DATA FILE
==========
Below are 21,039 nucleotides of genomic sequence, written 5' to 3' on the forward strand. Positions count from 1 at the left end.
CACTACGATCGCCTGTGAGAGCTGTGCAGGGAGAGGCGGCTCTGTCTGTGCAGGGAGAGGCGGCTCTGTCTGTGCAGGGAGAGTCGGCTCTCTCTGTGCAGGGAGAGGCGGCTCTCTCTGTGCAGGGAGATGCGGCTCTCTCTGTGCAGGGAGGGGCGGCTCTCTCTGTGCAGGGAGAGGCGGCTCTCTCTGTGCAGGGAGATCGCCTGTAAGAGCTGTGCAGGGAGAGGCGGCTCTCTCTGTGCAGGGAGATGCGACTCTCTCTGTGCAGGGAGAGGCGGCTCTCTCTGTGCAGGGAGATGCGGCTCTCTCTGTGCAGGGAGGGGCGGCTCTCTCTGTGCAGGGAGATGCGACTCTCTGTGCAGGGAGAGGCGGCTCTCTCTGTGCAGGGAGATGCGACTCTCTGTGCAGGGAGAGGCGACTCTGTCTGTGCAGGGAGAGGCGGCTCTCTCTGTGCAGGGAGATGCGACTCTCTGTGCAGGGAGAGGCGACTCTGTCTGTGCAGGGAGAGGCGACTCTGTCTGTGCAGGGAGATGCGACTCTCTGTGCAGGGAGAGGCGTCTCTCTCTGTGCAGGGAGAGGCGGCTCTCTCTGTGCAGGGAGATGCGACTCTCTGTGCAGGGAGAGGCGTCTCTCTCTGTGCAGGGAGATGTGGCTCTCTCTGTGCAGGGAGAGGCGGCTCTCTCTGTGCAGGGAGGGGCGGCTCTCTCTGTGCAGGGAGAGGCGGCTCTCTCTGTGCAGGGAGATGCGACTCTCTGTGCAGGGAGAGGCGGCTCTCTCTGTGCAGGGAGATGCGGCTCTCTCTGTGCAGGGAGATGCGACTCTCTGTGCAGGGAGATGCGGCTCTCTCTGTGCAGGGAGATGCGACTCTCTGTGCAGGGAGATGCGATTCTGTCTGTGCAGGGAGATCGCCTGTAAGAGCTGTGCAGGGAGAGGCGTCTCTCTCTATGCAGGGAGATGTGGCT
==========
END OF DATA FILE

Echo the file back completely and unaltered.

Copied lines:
Below are 21,039 nucleotides of genomic sequence, written 5' to 3' on the forward strand. Positions count from 1 at the left end.
CACTACGATCGCCTGTGAGAGCTGTGCAGGGAGAGGCGGCTCTGTCTGTGCAGGGAGAGGCGGCTCTGTCTGTGCAGGGAGAGTCGGCTCTCTCTGTGCAGGGAGAGGCGGCTCTCTCTGTGCAGGGAGATGCGGCTCTCTCTGTGCAGGGAGGGGCGGCTCTCTCTGTGCAGGGAGAGGCGGCTCTCTCTGTGCAGGGAGATCGCCTGTAAGAGCTGTGCAGGGAGAGGCGGCTCTCTCTGTGCAGGGAGATGCGACTCTCTCTGTGCAGGGAGAGGCGGCTCTCTCTGTGCAGGGAGATGCGGCTCTCTCTGTGCAGGGAGGGGCGGCTCTCTCTGTGCAGGGAGATGCGACTCTCTGTGCAGGGAGAGGCGGCTCTCTCTGTGCAGGGAGATGCGACTCTCTGTGCAGGGAGAGGCGACTCTGTCTGTGCAGGGAGAGGCGGCTCTCTCTGTGCAGGGAGATGCGACTCTCTGTGCAGGGAGAGGCGACTCTGTCTGTGCAGGGAGAGGCGACTCTGTCTGTGCAGGGAGATGCGACTCTCTGTGCAGGGAGAGGCGTCTCTCTCTGTGCAGGGAGAGGCGGCTCTCTCTGTGCAGGGAGATGCGACTCTCTGTGCAGGGAGAGGCGTCTCTCTCTGTGCAGGGAGATGTGGCTCTCTCTGTGCAGGGAGAGGCGGCTCTCTCTGTGCAGGGAGGGGCGGCTCTCTCTGTGCAGGGAGAGGCGGCTCTCTCTGTGCAGGGAGATGCGACTCTCTGTGCAGGGAGAGGCGGCTCTCTCTGTGCAGGGAGATGCGGCTCTCTCTGTGCAGGGAGATGCGACTCTCTGTGCAGGGAGATGCGGCTCTCTCTGTGCAGGGAGATGCGACTCTCTGTGCAGGGAGATGCGATTCTGTCTGTGCAGGGAGATCGCCTGTAAGAGCTGTGCAGGGAGAGGCGTCTCTCTCTATGCAGGGAGATGTGGCT